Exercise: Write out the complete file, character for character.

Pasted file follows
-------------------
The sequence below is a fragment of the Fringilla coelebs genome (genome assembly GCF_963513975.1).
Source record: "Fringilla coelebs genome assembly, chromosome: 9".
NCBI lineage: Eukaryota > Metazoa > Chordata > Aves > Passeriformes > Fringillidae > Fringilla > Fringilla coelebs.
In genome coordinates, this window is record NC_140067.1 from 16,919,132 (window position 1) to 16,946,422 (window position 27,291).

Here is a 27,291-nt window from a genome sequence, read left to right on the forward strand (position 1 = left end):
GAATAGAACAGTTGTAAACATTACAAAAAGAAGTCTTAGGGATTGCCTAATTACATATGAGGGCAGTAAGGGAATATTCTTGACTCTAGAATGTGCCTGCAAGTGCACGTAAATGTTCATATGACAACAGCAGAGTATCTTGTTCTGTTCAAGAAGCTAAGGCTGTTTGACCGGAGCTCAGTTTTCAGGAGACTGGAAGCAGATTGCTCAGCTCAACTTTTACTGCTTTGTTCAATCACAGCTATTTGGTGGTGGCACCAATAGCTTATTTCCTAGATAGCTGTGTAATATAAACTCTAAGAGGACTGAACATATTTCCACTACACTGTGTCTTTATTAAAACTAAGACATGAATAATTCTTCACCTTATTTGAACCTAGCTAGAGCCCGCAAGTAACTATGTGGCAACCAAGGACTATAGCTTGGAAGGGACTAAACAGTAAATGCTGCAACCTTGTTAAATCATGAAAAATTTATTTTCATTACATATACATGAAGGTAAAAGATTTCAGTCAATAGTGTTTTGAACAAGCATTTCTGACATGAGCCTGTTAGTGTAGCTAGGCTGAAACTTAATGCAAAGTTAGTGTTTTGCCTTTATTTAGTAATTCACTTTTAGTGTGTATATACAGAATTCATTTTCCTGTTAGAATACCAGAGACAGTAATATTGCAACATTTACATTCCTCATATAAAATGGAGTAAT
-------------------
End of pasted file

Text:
The sequence below is a fragment of the Fringilla coelebs genome (genome assembly GCF_963513975.1).
Source record: "Fringilla coelebs genome assembly, chromosome: 9".
NCBI lineage: Eukaryota > Metazoa > Chordata > Aves > Passeriformes > Fringillidae > Fringilla > Fringilla coelebs.
In genome coordinates, this window is record NC_140067.1 from 16,919,132 (window position 1) to 16,946,422 (window position 27,291).

Here is a 27,291-nt window from a genome sequence, read left to right on the forward strand (position 1 = left end):
GAATAGAACAGTTGTAAACATTACAAAAAGAAGTCTTAGGGATTGCCTAATTACATATGAGGGCAGTAAGGGAATATTCTTGACTCTAGAATGTGCCTGCAAGTGCACGTAAATGTTCATATGACAACAGCAGAGTATCTTGTTCTGTTCAAGAAGCTAAGGCTGTTTGACCGGAGCTCAGTTTTCAGGAGACTGGAAGCAGATTGCTCAGCTCAACTTTTACTGCTTTGTTCAATCACAGCTATTTGGTGGTGGCACCAATAGCTTATTTCCTAGATAGCTGTGTAATATAAACTCTAAGAGGACTGAACATATTTCCACTACACTGTGTCTTTATTAAAACTAAGACATGAATAATTCTTCACCTTATTTGAACCTAGCTAGAGCCCGCAAGTAACTATGTGGCAACCAAGGACTATAGCTTGGAAGGGACTAAACAGTAAATGCTGCAACCTTGTTAAATCATGAAAAATTTATTTTCATTACATATACATGAAGGTAAAAGATTTCAGTCAATAGTGTTTTGAACAAGCATTTCTGACATGAGCCTGTTAGTGTAGCTAGGCTGAAACTTAATGCAAAGTTAGTGTTTTGCCTTTATTTAGTAATTCACTTTTAGTGTGTATATACAGAATTCATTTTCCTGTTAGAATACCAGAGACAGTAATATTGCAACATTTACATTCCTCATATAAAATGGAGTAAT